Monsieur Manet's place is in the Louvre


Manet was consumed by a creative fever that literally fed on poetry; that was the inner man, masked by an outward show of urbanity. Though admitting to Zola that he "reveled in society life and took exquisite pleasure in the glitter and fragrance of evening parties," Manet, man of the world and brilliant tattler that he was, felt truly at home, not in magnificent surroundings, but in the cafés, which were then as essential in the life of a Parisian who sought intellectual company as were the races in the life of the "smart set." He sometimes went to the fashionable Café Tortoni, but more often to the Café Guerbois, a less pretentious place where he hobnobbed with writers and artists; there the management set aside a table in the evening for Manet and his friends. He passed for something of a wit and Clemenceau, whose portrait he painted and who himself was noted for his caustic tongue, used to tell how much he enjoyed chatting with Manet--"Such a witty fellow he was!" But in the morning his studio was waiting for him; then began "the fury with which he flung himself at the bare canvas, pell-mell, as if he had never painted before." And in the morning Mallarmé used to drop in and watch the outpouring of this passion for some indefinable thing his feverish hand strove to capture. Afterwards came the relaxation of friendly gatherings in the cafés.
The sculptor, poet and critic Zacharie Astruc and the novelist Emile Zola loyally defended Manet at the very time, in the mid-sixties, when for public, critics and academicians alike his every work was anathema. The fine, fullsyllabled name of "Olympia" comes from a Baudelairian poem by Astruc: Quand, lasse de river, Olympia sommeille. . . Braving the storm that broke over Manet's head when that famous picture was exhibited in 1865, Zola imperturbably, prophetically wrote: "Monsieur Manet's place is in the Louvre".
Manet had nothing very profound to say, nor was there anything very striking about his appearance. Not the man to make a show of the storm that raged within him, he quietly went about his work of preparing the way for a new art.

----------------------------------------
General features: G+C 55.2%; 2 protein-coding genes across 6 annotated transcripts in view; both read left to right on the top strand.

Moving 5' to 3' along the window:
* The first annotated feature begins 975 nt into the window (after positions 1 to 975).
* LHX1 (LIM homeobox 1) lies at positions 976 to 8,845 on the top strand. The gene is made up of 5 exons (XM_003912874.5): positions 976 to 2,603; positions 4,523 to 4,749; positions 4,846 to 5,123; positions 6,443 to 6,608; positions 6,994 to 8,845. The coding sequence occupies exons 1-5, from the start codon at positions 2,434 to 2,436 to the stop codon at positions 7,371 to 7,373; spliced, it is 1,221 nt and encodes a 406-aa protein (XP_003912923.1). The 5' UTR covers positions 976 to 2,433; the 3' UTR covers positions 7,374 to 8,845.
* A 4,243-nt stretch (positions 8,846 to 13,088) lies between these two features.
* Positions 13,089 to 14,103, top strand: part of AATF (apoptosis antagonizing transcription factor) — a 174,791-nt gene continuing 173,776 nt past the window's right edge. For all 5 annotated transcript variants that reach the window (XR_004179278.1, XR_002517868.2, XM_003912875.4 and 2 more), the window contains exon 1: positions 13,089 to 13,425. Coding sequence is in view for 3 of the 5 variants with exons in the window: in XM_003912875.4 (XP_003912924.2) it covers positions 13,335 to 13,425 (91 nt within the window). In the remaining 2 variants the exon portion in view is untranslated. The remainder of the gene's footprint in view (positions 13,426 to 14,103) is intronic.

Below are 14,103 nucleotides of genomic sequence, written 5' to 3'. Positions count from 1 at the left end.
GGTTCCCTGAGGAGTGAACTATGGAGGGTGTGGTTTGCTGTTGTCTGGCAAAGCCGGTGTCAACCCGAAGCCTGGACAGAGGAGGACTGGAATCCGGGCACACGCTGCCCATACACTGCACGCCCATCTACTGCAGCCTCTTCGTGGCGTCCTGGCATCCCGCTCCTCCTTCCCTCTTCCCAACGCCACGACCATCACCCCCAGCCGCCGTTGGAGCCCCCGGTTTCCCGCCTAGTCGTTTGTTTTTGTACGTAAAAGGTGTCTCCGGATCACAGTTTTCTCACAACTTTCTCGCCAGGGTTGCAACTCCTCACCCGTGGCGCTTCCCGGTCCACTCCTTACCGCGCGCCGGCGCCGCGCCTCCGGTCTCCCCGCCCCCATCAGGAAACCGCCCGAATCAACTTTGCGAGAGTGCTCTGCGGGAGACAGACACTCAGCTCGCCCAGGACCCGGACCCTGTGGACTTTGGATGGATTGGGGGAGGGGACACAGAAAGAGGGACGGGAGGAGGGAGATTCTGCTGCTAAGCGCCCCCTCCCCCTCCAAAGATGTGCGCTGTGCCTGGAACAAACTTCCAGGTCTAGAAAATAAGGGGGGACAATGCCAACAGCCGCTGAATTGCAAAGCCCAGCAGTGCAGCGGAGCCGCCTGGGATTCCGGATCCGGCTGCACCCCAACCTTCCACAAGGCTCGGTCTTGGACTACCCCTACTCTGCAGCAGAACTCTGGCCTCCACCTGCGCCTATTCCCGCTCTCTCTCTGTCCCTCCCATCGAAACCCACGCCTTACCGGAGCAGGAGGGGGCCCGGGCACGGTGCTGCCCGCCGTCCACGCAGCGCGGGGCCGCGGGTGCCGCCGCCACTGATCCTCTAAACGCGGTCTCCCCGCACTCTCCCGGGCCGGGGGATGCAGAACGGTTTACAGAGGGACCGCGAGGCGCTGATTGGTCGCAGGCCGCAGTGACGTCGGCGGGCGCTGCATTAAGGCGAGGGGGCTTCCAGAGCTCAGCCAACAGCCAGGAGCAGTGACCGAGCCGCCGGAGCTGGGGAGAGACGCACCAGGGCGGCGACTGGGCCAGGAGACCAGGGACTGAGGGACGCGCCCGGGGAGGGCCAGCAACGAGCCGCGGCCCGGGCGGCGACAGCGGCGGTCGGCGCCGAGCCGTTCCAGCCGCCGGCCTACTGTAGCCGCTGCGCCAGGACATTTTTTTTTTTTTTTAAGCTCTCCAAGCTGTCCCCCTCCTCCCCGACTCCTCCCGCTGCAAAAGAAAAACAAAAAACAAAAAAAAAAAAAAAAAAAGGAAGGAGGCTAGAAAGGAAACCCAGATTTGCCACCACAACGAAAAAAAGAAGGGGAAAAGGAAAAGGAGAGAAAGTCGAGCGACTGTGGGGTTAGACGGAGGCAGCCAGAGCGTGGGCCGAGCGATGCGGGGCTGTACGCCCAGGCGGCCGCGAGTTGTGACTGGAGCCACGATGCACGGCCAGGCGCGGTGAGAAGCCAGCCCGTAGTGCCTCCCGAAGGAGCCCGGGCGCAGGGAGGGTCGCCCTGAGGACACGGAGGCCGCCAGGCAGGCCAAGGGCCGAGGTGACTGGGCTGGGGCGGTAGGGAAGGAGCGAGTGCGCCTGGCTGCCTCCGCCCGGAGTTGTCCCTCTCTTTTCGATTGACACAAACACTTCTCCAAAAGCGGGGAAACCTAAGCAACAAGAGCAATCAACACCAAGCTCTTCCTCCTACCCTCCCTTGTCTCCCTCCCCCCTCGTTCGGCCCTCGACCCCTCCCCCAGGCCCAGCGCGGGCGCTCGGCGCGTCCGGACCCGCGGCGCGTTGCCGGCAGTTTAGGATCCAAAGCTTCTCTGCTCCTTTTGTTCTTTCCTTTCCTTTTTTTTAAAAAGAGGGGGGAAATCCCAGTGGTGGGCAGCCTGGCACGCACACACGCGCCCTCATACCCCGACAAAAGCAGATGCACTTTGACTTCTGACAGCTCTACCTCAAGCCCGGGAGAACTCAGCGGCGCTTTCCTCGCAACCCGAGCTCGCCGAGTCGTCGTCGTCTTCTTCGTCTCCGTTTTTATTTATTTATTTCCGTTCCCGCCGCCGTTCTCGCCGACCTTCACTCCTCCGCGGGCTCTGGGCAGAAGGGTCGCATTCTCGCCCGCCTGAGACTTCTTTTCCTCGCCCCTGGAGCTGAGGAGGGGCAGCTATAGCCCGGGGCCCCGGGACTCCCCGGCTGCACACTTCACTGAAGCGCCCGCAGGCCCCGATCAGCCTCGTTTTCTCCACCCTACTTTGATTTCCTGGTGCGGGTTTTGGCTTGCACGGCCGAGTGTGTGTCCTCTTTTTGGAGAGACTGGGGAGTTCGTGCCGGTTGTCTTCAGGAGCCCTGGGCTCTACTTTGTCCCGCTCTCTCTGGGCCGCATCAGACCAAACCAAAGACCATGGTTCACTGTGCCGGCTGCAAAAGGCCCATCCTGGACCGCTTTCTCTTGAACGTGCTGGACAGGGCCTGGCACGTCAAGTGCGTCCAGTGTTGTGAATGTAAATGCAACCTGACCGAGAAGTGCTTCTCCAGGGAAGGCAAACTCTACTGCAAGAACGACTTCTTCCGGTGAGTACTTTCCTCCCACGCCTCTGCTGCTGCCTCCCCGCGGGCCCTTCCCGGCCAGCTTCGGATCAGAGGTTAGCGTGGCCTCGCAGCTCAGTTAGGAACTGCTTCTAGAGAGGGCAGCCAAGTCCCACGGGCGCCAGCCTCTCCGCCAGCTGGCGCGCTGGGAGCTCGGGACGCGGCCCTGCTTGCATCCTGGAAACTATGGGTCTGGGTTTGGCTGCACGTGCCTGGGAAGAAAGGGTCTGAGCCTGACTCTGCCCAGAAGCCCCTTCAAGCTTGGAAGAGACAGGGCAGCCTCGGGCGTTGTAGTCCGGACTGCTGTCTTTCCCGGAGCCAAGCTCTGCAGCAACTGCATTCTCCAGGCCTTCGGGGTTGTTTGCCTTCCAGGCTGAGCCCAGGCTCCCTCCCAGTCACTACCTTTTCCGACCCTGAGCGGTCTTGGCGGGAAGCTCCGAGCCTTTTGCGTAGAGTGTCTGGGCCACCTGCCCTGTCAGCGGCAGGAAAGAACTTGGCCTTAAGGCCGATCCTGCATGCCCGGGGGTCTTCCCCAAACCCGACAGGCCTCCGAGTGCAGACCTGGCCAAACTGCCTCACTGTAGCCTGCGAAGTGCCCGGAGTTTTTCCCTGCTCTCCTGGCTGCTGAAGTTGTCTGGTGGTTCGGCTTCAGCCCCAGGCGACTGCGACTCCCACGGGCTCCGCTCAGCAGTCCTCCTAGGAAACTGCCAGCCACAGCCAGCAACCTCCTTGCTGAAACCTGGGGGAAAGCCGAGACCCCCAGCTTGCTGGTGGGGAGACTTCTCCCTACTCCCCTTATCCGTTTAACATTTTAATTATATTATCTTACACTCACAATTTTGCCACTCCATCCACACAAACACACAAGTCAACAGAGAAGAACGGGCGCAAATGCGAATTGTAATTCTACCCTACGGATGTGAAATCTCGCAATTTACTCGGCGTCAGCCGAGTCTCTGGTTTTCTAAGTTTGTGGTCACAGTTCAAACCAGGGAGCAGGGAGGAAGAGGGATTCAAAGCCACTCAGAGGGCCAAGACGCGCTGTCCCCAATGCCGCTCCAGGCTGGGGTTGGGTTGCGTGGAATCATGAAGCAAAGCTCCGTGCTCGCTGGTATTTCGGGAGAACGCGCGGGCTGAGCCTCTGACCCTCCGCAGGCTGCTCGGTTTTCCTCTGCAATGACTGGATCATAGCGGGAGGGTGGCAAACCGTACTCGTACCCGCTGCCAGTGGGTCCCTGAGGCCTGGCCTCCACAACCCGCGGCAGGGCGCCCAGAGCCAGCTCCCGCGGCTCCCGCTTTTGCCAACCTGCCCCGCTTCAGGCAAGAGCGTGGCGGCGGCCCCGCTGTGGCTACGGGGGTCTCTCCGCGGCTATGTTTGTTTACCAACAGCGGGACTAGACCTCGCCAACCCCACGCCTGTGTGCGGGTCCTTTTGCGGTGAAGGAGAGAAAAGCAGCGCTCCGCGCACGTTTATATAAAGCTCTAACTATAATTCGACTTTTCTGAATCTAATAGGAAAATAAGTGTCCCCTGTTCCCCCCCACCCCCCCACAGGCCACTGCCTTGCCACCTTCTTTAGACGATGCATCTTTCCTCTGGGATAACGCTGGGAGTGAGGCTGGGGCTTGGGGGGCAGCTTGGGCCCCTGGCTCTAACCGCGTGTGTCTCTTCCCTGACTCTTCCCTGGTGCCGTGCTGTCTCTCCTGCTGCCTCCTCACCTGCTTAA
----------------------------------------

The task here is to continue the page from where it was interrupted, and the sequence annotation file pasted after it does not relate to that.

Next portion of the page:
He was of medium height. "Whether in the country or in town," said Antonin Proust, his boyhood friend, "he invariably wore a coat or a jacket nipped in at the waist, with lightcolored trousers and a very tall, wide-brimmed hat.""A beard and thinning blond hair, greying with elegance," said Mallarmé. And Zola: "Keen, intelligent eyes, a restless mouth turning ironic now and again; the whole of his expressive, irregular face has an indefinable finesse and vigor about it."
"He walked with a jaunt," said Proust of young Manet, "to which something loose and easy in his gait gave a particular kind of elegance. However much he overdid it, emphasizing his slouch and affecting the drawling accent of a young Parisian, he never quite managed to be really vulgar. . . Few men have been more charming then he." Such was Manet till the end of his life.
Here is a thumbnail sketch of him written in 1881, when Manet was nearly fifty and had become a typically Parisian figure: "His head and hat thrown well back, his chin held in the air, looking down more with his nose than with his eyes, whose glassy coolness is kindled by indomitable will-power; a quizzical, skeptical mouth parts in the middle above a blond beard trimmed fanwise. Sporting yellow gloves, a fresh cravat, expensive shoes, light-colored trousers, a flower in his buttonhole, so you find him pacing down the Boulevard des Italiens with the brisk step of a man hurrying to a rendez-vous with a Pretty woman, or seated on the terrace of the Café Riche or Tortoni's, a fine cigar between his lips and a high-priced drink on the table in front of him."
He was a man of the world, and made no secret of it. Yet his aplomb concealed a rankling bitterness. Few more charming men than he, yet few have suffered more not simply from their failure to gain recognition, but from being a target of public ridicule. Baudelaire felt moved to take him to task for this. "Confound it!" he exclaimed, "but you expect a lot! It's really fantastic." One of Berthe Morisot's letters describes him as embittered to the very end by the blind incomprehension of the art public.
His outward calm was by no means impassible, since he went so far as to challenge his friend Duranty to a duel. The latter, a well-known novelist and critic, and an advocate of realism in the arts, had published a rather chilly article in Paris-Journal. Manet took offense at this, strode up to Duranty's table at the Café Guerbois that very evening and slapped him. "A single engagement took place," the police records report, "and it was of such violence that both swords were badly bent. Monsieur Duranty received a slight wound below his right breast, his opponent's sword having glanced his side." But the two men patched up their quarrel and a few months later Duranty wrote a glowing article on Manet (quoted above in part) which put a fresh seal on their friendship, momentarily troubled by ill-temper.
Behind the façade of well-mannered self-assurance, then, we glimpse a man vulnerable, temperamental, impulsive. But this instability is quite in keeping with the impersonal character of the one venture, the one risk, to which he exposed himself. In fact there is something impersonal and aloof about Manet's entire life. A little superficial perhaps, but driven on by inner forces that gave him no rest, Manet was possessed by a desire for something beyond his reach which he never fully understood and which left him for ever tantalized and unsatisfied, on the brink of nervous exhaustion.

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